A well functioning economy requires a stable banking system. Banking supervision is therefore responsible for monitoring credit institutions’ business activity and maintaining investor confidence. In Germany, the task of banking supervision is shared by the Bundesbank and the Federal Financial Supervisory Authority (BaFin). In particular, the Bundesbank is in charge of monitoring the credit institutions.
The profitability of small and medium-sized banks and savings banks (less significant institutions, LSIs) in Germany is low. The prospect of a prolonged period of historically low interest rates makes it very likely that profitability will decrease further. This was shown by the recent survey carried out by the Deutsche Bundesbank and the Federal Financial Supervisory Authority (BaFin) on the earnings situation and the resilience of German credit institutions in the low interest rate environment.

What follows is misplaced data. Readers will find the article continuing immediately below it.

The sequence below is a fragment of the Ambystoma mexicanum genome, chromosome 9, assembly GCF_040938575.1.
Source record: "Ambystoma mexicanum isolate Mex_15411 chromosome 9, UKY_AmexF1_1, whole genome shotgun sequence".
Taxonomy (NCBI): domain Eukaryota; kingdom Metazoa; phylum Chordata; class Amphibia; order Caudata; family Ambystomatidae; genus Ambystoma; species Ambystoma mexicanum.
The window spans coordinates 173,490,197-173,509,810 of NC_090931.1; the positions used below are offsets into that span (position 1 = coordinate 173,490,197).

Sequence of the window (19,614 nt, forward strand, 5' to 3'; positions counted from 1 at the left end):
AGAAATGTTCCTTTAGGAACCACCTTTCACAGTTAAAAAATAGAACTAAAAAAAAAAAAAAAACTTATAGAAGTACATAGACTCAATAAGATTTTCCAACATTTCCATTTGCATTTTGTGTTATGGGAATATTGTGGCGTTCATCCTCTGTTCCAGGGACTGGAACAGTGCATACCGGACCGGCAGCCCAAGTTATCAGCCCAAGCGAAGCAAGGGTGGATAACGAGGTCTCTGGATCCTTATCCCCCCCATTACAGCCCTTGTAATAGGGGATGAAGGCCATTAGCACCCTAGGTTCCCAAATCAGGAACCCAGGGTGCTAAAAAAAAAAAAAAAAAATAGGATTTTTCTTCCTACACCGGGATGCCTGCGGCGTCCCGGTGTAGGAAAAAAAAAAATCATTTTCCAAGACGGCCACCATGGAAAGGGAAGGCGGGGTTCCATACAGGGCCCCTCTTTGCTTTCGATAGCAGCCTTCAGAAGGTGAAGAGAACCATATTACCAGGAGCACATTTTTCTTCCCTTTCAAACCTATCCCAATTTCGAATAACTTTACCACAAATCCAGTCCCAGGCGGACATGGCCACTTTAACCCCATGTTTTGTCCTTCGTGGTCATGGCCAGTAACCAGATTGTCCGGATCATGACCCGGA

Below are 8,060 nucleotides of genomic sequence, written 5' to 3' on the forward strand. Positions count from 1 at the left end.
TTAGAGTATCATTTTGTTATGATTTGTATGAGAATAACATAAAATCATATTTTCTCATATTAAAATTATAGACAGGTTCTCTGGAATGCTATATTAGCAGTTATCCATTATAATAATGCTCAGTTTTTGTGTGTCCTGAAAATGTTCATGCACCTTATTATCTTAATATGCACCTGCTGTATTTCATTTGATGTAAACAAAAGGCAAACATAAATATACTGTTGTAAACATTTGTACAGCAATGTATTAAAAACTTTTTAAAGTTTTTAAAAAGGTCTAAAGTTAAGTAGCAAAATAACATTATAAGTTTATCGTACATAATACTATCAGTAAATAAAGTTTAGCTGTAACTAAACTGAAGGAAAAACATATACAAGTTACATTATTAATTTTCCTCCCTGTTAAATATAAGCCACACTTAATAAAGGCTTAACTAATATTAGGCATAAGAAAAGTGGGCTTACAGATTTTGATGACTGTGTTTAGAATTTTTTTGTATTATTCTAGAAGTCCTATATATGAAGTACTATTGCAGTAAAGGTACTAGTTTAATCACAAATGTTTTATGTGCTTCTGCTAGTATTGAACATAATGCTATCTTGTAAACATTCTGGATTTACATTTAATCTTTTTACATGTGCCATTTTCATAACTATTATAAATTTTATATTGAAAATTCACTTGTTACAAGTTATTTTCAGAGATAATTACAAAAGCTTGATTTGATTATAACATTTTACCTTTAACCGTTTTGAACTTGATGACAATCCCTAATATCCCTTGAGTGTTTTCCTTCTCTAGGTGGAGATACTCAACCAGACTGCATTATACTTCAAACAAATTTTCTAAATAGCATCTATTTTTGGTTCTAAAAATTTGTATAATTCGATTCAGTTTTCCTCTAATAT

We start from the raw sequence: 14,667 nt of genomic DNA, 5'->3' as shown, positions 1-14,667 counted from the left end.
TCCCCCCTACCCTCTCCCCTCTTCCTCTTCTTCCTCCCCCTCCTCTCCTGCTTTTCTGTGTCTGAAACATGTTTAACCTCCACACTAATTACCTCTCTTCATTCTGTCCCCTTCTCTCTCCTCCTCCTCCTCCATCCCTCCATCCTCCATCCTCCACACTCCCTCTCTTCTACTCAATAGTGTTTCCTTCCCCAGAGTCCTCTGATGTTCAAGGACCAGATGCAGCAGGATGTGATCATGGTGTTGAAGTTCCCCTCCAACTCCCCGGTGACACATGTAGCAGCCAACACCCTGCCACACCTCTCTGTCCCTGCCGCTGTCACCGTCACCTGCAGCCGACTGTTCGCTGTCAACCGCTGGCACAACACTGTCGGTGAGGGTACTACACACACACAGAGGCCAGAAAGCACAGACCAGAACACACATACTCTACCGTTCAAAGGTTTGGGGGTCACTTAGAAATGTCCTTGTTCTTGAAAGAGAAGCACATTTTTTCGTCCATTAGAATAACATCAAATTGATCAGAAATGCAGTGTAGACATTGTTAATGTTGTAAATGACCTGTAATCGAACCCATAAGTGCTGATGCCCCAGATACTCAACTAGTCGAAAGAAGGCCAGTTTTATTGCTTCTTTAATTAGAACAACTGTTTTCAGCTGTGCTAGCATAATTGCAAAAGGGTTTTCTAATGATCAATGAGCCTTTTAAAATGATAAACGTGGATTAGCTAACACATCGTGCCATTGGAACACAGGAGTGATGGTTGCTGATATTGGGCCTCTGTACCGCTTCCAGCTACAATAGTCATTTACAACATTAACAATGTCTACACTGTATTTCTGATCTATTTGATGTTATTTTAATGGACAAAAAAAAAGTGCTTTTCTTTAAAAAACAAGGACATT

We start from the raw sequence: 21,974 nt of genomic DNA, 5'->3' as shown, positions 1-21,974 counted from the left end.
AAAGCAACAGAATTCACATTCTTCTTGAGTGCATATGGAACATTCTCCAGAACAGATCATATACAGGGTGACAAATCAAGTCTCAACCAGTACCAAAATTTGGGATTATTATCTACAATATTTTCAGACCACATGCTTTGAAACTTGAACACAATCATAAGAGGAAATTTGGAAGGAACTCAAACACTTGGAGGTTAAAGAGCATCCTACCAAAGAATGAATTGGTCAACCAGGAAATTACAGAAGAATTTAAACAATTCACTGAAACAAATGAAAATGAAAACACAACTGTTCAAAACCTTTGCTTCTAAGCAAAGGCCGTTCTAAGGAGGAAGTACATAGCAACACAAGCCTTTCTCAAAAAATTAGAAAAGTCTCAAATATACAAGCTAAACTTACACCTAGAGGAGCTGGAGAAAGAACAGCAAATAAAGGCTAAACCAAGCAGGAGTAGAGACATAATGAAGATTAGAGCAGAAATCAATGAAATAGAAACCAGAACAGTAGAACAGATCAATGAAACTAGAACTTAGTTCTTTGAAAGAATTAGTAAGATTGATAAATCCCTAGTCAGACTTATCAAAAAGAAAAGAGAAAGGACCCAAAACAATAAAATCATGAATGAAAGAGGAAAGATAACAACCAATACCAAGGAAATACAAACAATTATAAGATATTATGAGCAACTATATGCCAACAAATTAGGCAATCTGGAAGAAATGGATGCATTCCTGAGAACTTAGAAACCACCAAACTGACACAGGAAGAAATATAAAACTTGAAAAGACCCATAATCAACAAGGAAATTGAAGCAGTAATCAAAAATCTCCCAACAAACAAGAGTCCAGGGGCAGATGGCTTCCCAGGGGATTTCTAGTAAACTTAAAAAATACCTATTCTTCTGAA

The consolidation process in the German banking sector continued in 2018. However, the number of institutions did not fall as steeply as in the year before on account of new additions in the context of banks operating in Europe and on the international stage preparing for Brexit. Over the course of the year, the overall number of credit institutions fell by 40 to 1,783. This corresponds to a 2.2% decline compared with a drop of 3.4% in 2017.
Ensuring internal capital adequacy of less significant institutions (LSIs)
The Bundesbank has conducted an analysis of how internal capital adequacy is ensured within the German banking market. The results are generally positive, but most of the institutions still show a need for further structural improvement.
Supervisory assessment of bank-internal capital adequacy concepts and their integration into firm-wide performance and risk management processes ("ICAAP") – realignment
Bundesbank and BaFin have jointly redrafted the 2011 ICAAP guideline and published it on 24.05.2018. The realignment of the paper was made necessary by developments at the global and European levels as well as ongoing changes in institutional and regulatory practices.